Twitter, FaceTime, Facebook Live, More: Saturday Afternoon ResearchBuzz, February 2, 2019


Mashable: Twitter suspends accounts that sell automated follow/unfollow services. “Twitter has suspended three prominent social media companies that enable clients to rapidly follow and unfollow accounts using the Twitter API. This is a popular strategy for increasing followers, but a practice that’s largely seen as spammy.”

Neowin: Apple apologizes for FaceTime bug, fix coming next week. “Apple got into hot water earlier this week when it was discovered that there is a massive security flaw in FaceTime, which allowed people to eavesdrop on others in group calls even if the recipient had not attended the call.”


The Social Media Hat: How to Create 26 Pieces Of Content From A Facebook Live. “What if I told you that a single one-hour video that you broadcast live to Facebook will generate dozens and dozens of pieces of content that you can use to fuel your content marketing efforts both on your blog and on every other major social network?” When I read the title I knew this article was either going to be absolutely amazing or written-in-five-minutes crap. It’s amazing.

How-To Geek: Here’s How to Save Your Google+ Data Before It Shuts down on April 2nd. “Pour one out for Google+, the latest Google social property to be axed. There aren’t many who care to keep their Google+ history saved—that’s part of why it’s dying!—but if you want yours, here’s how to download it.”

Make Tech Easier: How to Build a Chatbot without Coding. “Building truly intelligent chatbots requires the knowledge of something like Python and high-level libraries such as CoreNLP. By the same token, creating dummy ones for simple tasks does not require any coding skills. In fact, by the end of this, you will have learned how to launch your own chatbots on the Web.”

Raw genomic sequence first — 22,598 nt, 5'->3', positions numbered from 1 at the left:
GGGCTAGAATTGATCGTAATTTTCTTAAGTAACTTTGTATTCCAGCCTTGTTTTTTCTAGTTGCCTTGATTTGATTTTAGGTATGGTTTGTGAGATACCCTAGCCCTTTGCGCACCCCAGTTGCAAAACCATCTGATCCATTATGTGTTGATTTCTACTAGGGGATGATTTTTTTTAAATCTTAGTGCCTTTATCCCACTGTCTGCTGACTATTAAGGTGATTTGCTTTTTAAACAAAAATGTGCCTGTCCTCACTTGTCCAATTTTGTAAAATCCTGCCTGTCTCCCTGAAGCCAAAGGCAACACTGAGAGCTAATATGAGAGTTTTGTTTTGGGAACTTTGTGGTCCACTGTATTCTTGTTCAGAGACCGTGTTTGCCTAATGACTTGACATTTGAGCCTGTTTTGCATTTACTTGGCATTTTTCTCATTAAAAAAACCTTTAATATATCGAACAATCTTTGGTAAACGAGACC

MakeUseOf: 5 Nifty YouTube Channels for Learning a New Skill or Strength . “Even if you aren’t in school anymore that doesn’t mean you should stop learning. On the contrary: today’s always-connected world makes it easier than ever to learn about any topic you can imagine. Whether you want to learn a new language, a physical skill, or anything else, the internet can help. And due to the added visual element, YouTube is one of the best places to learn something new.”


Fortune: Sarahah Founder Says New Anonymous Messaging App Won’t Devolve Into Toxicity. “Sarahah gained a huge following as an anonymous messaging app in 2017 until the inevitable happened — users started to bully and harass others. Now, Zain-Alabdin Tawfiq, Sarahah’s founder, is hoping to keep the toxicity at bay with a new messaging service under Sarahah’s umbrella. That free app, Enoff, unveiled on Thursday, is intended to combat harassment, among other things, rather than foster it.”


The Register: Our vulture listened to four hours of obtuse net neutrality legal blah-blah so you don’t have to: Here’s what’s happening. “The hearing, held in Washington DC, went on for hours. In fact, it went on for so long that one judge jokingly asked one of the lawyers whether he had brought some pizza with him. It was not easy going: the hearing was so intensely focused on specific legal definitions and precedents that parts of it were virtually incomprehensible.”


The Mercury News: How to 3D print your own Rodin. “For all the hype over three-dimensional printing, it’s done little to revolutionize the world of manufacturing. An innovation out of two Bay Area labs could change that. The new method creates near-instantaneous objects that are smoother, more complex and far more elegant than current 3D printers produce. Called Computed Axial Lithography, it was conceived by scientists at Lawrence Livermore National Laboratory and UC Berkeley.”

Nieman Lab: Individually, people aren’t great at judging news sources. En masse, they’re almost the same as professional fact-checkers. “Building on a draft paper from last year, psychologists Gordon Pennycook and David Rand have a new study showing that people across the political spectrum rate mainstream news sources as more trustworthy than hyperpartisan and fake news sites — and that ‘politically balanced layperson ratings were strongly correlated with ratings provided by professional fact-checkers.'” Good afternoon, Internet…

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